If you are a supplier to hospitals, you’ll notice lots of surveys of what’s on the mind of hospital executives these days. These surveys can come from consultants or vendors, who are trying to sell something. Alternatively, the studies can come from hospital groups or associations. Regardless of the study sponsor, these surveys tend to have a consistent theme – there’s a tremendous amount of change happening and pressure on the hospital industry.
One recent survey that provides interesting insights is the American Hospital Association (AHA) survey. It was a survey of 1,100 hospital executives. 95% of the respondents were CEOs. The CEOs were asked what their key strategic priorities were for the next three years.
The AHA survey revealed these eight as the top strategic priorities of the hospital C-Suite:
- Improving efficiency through productivity and financial management — 56 percent
- Joining and growing integrated provider networks and care systems (either through formalized structures or virtual/affiliated networks) — 46 percent
- Aligning with other institutions along the continuum of care — 45 percent
- Adopting evidence-based practices to improve quality and patient safety — 39 percent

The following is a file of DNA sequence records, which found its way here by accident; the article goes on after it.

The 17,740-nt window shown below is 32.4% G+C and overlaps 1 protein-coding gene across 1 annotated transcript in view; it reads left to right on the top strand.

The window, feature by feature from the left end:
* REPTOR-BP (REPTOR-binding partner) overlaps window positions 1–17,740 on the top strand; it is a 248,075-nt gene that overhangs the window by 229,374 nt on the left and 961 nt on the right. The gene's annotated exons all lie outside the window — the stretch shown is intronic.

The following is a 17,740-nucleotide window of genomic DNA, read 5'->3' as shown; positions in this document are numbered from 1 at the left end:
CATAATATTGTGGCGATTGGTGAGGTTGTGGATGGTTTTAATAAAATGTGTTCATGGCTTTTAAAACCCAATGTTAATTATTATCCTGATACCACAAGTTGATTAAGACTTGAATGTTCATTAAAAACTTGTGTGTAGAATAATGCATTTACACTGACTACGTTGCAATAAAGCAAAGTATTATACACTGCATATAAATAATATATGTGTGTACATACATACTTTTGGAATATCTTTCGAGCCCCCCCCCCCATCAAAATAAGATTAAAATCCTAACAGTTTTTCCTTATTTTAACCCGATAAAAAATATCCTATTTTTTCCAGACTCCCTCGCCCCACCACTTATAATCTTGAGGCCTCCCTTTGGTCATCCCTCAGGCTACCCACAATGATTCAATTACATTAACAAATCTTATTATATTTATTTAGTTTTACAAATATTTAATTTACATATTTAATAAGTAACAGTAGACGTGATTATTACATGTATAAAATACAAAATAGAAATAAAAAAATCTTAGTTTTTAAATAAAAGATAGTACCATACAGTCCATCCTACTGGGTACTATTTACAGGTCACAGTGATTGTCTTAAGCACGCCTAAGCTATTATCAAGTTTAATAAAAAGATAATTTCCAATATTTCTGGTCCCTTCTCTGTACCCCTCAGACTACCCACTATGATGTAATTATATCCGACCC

- Integrating information systems — 32 percent
- Establishing partnerships with payers — 22 percent
- Strengthening finances to facilitate reinvestment and innovation — 20 percent
- Improving employee and physician training, engagement and leadership skills — 15 percent
Clearly, healthcare reform in the US is having an impact. Value-based purchasing, CMS quality programs, and the formation of ACOs can all be linked to the first 6 strategic priorities. Hospitals are responding by taking costs out, improving quality, becoming accountable for longer-term outcomes, and finding ways to create more leverage with suppliers and payers.
If you are a hospital supplier, it’s helpful to review a survey like this and ask some simple questions. For the purposes of this article, we’ll focus on questions related to the commercial side:
- What are the implications (opportunities and threats) for my business?
- How might this impact my value proposition, value communications, and pricing?
- Is my commercial team prepared to help and aligned with the strategic priorities of my customer?
- Are we organized to win in this new market?
Hospital suppliers tend to be at all different stages of addressing the questions above. Some suppliers are way out in front and are preparing to help hospitals with their strategic priorities. Other suppliers are just beginning to fully understand the change that is happening in the customers’ business and the implications. For prepared suppliers, all of the pressure and change in the US healthcare system should be an opportunity. On the other hand, unprepared suppliers likely face margin erosion and share loss.
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